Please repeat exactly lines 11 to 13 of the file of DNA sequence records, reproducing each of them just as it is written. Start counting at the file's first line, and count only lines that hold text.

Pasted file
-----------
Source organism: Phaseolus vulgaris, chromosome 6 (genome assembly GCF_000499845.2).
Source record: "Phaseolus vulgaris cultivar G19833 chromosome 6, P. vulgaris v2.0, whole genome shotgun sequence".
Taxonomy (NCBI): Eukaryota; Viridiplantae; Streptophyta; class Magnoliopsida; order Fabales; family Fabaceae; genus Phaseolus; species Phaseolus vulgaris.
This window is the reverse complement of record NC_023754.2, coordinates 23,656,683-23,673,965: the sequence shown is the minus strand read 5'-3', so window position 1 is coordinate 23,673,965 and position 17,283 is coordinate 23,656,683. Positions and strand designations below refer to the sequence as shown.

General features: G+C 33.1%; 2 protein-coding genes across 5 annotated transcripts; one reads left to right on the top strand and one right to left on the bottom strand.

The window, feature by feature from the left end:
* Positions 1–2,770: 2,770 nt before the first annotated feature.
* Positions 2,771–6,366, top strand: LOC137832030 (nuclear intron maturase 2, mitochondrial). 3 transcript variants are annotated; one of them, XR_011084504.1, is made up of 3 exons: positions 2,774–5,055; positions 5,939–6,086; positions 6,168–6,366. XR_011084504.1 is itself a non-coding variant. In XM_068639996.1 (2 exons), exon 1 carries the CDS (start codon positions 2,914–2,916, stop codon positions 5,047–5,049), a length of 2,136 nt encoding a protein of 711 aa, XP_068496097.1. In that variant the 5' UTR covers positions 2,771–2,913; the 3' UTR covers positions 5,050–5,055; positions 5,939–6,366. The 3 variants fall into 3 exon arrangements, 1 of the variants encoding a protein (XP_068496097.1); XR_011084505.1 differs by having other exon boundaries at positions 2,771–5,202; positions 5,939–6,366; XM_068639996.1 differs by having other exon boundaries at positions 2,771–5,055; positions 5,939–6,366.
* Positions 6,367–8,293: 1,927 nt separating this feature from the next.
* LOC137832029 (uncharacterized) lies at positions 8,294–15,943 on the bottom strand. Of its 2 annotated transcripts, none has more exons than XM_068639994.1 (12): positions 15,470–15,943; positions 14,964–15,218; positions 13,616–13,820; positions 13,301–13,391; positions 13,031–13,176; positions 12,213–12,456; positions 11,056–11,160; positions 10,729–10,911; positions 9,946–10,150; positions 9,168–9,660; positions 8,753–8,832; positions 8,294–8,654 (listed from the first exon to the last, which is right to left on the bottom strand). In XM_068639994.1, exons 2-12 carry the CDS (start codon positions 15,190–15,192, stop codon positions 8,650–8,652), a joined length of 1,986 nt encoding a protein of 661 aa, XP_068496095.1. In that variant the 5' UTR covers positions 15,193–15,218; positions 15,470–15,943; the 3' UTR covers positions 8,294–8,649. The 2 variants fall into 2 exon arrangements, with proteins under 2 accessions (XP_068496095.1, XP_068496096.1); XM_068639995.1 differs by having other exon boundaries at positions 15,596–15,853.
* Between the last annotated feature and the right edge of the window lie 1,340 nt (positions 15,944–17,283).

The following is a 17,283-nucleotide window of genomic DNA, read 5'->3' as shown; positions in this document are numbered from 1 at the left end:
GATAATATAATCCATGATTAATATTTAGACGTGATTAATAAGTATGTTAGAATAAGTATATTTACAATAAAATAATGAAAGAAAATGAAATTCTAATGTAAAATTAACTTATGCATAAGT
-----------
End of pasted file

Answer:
* Between the last annotated feature and the right edge of the window lie 1,340 nt (positions 15,944–17,283).

The following is a 17,283-nucleotide window of genomic DNA, read 5'->3' as shown; positions in this document are numbered from 1 at the left end:
GATAATATAATCCATGATTAATATTTAGACGTGATTAATAAGTATGTTAGAATAAGTATATTTACAATAAAATAATGAAAGAAAATGAAATTCTAATGTAAAATTAACTTATGCATAAGT